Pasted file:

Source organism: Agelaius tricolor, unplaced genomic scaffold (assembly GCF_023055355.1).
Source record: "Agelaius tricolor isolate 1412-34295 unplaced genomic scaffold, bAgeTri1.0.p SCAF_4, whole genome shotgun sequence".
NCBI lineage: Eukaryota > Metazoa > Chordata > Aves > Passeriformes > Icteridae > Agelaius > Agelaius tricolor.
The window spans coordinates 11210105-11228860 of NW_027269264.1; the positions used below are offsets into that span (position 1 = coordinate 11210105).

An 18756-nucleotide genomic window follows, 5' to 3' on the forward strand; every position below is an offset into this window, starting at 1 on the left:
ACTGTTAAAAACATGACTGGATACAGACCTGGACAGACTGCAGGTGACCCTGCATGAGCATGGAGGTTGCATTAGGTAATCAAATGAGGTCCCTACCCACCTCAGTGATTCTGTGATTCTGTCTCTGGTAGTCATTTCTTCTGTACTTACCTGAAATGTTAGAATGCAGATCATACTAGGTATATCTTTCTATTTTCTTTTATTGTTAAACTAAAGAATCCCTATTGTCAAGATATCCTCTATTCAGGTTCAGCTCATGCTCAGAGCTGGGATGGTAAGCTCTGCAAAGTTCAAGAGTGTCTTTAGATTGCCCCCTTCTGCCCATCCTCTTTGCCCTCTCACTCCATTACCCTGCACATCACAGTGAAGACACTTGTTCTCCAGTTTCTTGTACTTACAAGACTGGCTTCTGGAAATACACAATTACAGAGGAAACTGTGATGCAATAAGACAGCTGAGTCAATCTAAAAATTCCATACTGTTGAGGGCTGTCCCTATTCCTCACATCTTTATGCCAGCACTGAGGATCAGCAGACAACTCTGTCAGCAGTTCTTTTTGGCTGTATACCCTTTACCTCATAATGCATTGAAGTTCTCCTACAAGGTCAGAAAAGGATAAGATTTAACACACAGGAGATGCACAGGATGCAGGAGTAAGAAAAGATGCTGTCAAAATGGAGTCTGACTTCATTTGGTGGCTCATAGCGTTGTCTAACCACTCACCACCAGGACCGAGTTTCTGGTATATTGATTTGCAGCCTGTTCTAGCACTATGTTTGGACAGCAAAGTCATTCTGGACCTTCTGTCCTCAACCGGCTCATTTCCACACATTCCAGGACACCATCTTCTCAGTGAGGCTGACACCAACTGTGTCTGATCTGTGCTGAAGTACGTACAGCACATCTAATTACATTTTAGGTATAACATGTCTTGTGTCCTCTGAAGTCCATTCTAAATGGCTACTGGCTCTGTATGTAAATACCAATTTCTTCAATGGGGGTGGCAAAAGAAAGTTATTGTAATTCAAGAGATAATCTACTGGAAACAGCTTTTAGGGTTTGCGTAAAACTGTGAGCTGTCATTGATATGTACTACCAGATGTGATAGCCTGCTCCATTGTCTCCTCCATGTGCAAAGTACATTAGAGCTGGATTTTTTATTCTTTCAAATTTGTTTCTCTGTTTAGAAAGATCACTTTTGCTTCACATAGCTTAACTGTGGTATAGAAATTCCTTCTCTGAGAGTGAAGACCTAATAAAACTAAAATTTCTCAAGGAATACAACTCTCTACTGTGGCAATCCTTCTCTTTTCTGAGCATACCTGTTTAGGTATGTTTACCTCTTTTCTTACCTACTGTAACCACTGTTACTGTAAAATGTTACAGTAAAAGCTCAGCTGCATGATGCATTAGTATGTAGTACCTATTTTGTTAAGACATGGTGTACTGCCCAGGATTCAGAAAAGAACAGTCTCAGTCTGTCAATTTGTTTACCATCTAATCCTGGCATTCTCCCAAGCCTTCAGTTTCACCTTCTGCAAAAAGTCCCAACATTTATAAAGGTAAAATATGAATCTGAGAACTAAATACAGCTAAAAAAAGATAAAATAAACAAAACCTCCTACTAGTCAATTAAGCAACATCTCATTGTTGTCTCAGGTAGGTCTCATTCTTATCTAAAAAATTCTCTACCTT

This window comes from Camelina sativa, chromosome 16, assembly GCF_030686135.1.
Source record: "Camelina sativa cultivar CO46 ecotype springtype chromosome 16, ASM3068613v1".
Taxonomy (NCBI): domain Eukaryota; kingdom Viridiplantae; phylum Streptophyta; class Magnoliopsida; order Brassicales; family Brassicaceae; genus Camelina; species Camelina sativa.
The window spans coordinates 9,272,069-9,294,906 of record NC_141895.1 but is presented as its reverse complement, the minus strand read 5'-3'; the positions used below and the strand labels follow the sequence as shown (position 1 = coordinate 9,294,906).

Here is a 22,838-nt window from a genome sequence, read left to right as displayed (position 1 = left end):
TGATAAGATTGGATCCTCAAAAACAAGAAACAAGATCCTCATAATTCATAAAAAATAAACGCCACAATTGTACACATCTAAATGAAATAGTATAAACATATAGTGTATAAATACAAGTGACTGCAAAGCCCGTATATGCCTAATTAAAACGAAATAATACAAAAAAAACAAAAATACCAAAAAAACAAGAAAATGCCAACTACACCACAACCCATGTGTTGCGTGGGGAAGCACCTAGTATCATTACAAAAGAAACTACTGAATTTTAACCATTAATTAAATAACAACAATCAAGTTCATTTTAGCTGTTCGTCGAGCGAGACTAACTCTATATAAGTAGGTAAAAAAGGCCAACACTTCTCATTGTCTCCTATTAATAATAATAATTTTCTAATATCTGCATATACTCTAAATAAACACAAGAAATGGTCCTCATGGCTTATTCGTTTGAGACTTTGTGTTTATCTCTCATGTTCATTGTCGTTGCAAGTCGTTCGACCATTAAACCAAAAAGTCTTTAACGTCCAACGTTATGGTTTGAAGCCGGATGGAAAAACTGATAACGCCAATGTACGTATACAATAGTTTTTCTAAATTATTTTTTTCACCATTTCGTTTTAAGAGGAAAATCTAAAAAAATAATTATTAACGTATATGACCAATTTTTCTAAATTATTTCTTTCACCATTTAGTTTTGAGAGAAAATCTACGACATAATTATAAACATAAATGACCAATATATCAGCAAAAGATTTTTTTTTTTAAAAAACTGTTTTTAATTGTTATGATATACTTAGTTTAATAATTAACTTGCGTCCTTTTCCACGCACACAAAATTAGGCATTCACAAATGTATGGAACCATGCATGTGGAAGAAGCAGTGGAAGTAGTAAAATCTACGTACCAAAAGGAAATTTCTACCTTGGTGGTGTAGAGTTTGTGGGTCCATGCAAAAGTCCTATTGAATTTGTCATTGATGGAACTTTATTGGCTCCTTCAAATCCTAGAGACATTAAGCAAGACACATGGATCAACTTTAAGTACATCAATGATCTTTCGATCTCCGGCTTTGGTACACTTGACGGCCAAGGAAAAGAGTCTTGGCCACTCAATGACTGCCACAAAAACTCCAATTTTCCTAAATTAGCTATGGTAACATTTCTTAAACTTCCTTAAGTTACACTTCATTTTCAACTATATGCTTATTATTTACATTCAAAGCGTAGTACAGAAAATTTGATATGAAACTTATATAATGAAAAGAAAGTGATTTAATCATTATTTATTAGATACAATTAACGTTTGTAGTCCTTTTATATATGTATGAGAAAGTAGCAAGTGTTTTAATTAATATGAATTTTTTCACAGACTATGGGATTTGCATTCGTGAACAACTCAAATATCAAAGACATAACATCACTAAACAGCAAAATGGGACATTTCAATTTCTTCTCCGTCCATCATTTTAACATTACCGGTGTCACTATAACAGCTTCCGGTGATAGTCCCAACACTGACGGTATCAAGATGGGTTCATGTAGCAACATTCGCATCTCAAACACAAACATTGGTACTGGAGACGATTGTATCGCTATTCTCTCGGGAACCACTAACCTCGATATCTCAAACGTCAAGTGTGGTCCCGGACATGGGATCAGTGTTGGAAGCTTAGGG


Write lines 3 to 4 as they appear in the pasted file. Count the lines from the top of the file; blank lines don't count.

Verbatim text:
NCBI lineage: Eukaryota > Metazoa > Chordata > Aves > Passeriformes > Icteridae > Agelaius > Agelaius tricolor.
The window spans coordinates 11210105-11228860 of NW_027269264.1; the positions used below are offsets into that span (position 1 = coordinate 11210105).